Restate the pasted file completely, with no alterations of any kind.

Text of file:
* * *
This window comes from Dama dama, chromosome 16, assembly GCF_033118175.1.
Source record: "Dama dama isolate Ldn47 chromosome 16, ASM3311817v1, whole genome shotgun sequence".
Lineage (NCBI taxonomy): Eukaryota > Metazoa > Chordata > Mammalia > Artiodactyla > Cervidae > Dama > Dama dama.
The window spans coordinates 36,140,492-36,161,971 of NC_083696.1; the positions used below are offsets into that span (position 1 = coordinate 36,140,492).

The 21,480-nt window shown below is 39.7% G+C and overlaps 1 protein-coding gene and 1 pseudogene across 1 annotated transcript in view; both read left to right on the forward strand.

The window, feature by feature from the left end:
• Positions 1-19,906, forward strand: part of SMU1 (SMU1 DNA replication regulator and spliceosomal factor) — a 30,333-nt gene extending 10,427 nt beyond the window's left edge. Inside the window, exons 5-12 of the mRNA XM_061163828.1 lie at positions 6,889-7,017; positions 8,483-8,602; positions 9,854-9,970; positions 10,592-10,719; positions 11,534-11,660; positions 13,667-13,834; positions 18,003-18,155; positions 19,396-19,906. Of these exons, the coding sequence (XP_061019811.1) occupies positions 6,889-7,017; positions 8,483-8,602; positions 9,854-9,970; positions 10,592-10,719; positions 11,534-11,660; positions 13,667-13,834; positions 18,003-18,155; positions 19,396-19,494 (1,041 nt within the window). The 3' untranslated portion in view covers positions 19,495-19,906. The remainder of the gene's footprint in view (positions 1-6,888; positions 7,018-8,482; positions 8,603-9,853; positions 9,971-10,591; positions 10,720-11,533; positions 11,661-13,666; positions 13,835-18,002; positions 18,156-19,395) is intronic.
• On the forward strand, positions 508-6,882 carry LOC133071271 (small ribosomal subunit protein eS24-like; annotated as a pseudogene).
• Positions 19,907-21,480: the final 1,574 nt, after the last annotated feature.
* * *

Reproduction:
This window comes from Dama dama, chromosome 16, assembly GCF_033118175.1.
Source record: "Dama dama isolate Ldn47 chromosome 16, ASM3311817v1, whole genome shotgun sequence".
Lineage (NCBI taxonomy): Eukaryota > Metazoa > Chordata > Mammalia > Artiodactyla > Cervidae > Dama > Dama dama.
The window spans coordinates 36,140,492-36,161,971 of NC_083696.1; the positions used below are offsets into that span (position 1 = coordinate 36,140,492).

The 21,480-nt window shown below is 39.7% G+C and overlaps 1 protein-coding gene and 1 pseudogene across 1 annotated transcript in view; both read left to right on the forward strand.

The window, feature by feature from the left end:
• Positions 1-19,906, forward strand: part of SMU1 (SMU1 DNA replication regulator and spliceosomal factor) — a 30,333-nt gene extending 10,427 nt beyond the window's left edge. Inside the window, exons 5-12 of the mRNA XM_061163828.1 lie at positions 6,889-7,017; positions 8,483-8,602; positions 9,854-9,970; positions 10,592-10,719; positions 11,534-11,660; positions 13,667-13,834; positions 18,003-18,155; positions 19,396-19,906. Of these exons, the coding sequence (XP_061019811.1) occupies positions 6,889-7,017; positions 8,483-8,602; positions 9,854-9,970; positions 10,592-10,719; positions 11,534-11,660; positions 13,667-13,834; positions 18,003-18,155; positions 19,396-19,494 (1,041 nt within the window). The 3' untranslated portion in view covers positions 19,495-19,906. The remainder of the gene's footprint in view (positions 1-6,888; positions 7,018-8,482; positions 8,603-9,853; positions 9,971-10,591; positions 10,720-11,533; positions 11,661-13,666; positions 13,835-18,002; positions 18,156-19,395) is intronic.
• On the forward strand, positions 508-6,882 carry LOC133071271 (small ribosomal subunit protein eS24-like; annotated as a pseudogene).
• Positions 19,907-21,480: the final 1,574 nt, after the last annotated feature.